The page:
Horror Films 101: Nothing says “Merry Christmas” like a creepy Canadian slasher flick.

An often overlooked classic, the 1974 Canadian film Black Christmas now enjoys a cult status amongst horror fans and critical acknowledgment as being the progenitor of  the “slasher” genre that dominated horror cinema in the late ’70s and throughout the 1980s. Directed by Bob Clark — best known for his raunchy teen sex comedy Porky’s (1982) — the film boasts an enviably list of talented Canadian actors: Margot Kidder, Keir Dullea (yes, that’s “Dave” from Stanley Kubrick’s 2001: A Space Odyssey), John Saxon and comedienne Andrea Martin. The film stars Olivia Hussey, a British actress who’s most frequently recognized for her role as “Juliet” in Franco Zeffirelli’s 1968 film adaptation of Shakespeare’s Romeo & Juliet. In Black Christmas, Hussey leaves the Elizabethan poetry behind and gets her “scream queen” on.

Lynne Griffin gets all wrapped up for the holidays in Bob Clark's 1974 cult slasher film "Black Christmas." Apologies in advance for the bad pun.

It’s important to note that Black Christmas predates the better known slasher films like John Carpenter’s Halloween (1978) and Sean S. Cunningham’s Friday the 13th (1980). Although the latter are arguably better films, they owe a great debt to Clark’s film. The quote below from Wikipedia concisely captures this film’s current cult status:

The film gained a fairly decent cult following over the years of its release, and has been praised by fans of the slasher film genre internationally. The Black Christmas fan site has considerably increased the film’s popularity over the years. The film ranked #87 on Bravo’s 100 Scariest Movie Moments for Lynne Griffin’s infamous plastic sheeting scene. During an interview regarding the film, Olivia Hussey met Steve Martin at an industry event and he brought up the fact that she starred in one of his favorite movies of all time. Hussey thought he might have referred to her work in Romeo & Juliet, but was surprised to hear from Martin that it was Black Christmas, which he claimed to have seen 25 times.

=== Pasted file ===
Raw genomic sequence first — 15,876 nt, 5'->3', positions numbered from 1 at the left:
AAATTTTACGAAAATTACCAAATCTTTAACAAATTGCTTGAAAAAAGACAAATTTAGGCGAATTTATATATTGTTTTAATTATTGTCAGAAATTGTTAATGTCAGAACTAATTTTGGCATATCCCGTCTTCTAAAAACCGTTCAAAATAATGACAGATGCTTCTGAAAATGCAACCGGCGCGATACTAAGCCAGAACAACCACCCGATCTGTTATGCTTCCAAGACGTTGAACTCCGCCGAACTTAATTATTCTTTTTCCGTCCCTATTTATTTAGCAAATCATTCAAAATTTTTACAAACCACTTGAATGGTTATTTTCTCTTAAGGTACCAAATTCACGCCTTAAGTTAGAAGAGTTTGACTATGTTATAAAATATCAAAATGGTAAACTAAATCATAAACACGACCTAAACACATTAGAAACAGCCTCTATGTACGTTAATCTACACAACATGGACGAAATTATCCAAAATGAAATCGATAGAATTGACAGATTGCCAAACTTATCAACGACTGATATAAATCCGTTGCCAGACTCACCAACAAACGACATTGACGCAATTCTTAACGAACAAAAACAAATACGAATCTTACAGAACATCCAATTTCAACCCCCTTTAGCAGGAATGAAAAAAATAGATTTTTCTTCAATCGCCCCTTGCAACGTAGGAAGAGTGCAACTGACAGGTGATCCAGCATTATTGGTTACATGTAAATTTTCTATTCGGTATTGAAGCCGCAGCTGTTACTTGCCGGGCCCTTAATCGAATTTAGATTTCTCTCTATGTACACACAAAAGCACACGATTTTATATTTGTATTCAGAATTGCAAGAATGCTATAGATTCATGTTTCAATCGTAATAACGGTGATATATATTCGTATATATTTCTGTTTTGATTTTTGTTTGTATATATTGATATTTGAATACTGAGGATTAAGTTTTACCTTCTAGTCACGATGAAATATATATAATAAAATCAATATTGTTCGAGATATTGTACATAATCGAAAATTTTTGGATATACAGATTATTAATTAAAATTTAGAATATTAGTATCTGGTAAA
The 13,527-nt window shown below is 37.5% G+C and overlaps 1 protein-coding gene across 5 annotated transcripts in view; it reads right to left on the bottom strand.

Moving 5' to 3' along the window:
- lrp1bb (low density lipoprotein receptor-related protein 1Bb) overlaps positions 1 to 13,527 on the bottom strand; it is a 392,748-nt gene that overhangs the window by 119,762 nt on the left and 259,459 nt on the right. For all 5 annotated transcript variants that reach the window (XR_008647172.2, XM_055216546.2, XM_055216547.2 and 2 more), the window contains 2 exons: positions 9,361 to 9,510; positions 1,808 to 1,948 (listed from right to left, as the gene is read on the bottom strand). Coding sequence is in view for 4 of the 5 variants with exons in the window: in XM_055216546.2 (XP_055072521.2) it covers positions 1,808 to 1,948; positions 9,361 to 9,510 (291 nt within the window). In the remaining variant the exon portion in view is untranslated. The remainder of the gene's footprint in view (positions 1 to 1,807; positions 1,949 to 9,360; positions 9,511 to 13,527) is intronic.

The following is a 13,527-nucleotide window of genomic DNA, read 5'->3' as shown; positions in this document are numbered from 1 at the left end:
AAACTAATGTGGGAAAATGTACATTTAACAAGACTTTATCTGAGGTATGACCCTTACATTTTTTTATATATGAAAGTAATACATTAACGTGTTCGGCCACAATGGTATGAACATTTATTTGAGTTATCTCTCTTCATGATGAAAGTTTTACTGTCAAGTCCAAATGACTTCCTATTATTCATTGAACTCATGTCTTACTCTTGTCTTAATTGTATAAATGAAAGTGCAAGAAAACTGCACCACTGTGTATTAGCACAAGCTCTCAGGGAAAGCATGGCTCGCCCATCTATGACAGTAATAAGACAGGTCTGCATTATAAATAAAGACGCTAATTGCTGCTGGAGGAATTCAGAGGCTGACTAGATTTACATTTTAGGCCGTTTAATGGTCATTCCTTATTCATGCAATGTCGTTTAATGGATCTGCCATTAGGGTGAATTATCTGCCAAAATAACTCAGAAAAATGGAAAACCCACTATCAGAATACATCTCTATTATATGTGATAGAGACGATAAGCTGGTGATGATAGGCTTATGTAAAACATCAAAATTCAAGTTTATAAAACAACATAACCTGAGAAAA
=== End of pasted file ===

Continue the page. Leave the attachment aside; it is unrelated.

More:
Below is a wonderfully creepy clip, featuring an uncomfortably prolonged obscene phone call from the psycho-killer. There is a prodigious use of the word “c*nt” in the following sequence, so consider yourself warned. Oh, and Merry Christmas.

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2 thoughts on “Horror Films 101: Nothing says “Merry Christmas” like a creepy Canadian slasher flick.

  1. Pingback: Horror Films 101: Overlooked and Obscure Gems of Horror Cinema. | Lady Lazarus: dying is an art

  2. Pingback: Horror Films 101: Deviance, gender and the ‘aberrant female’ in horror, part I. | Lady Lazarus: dying is an art

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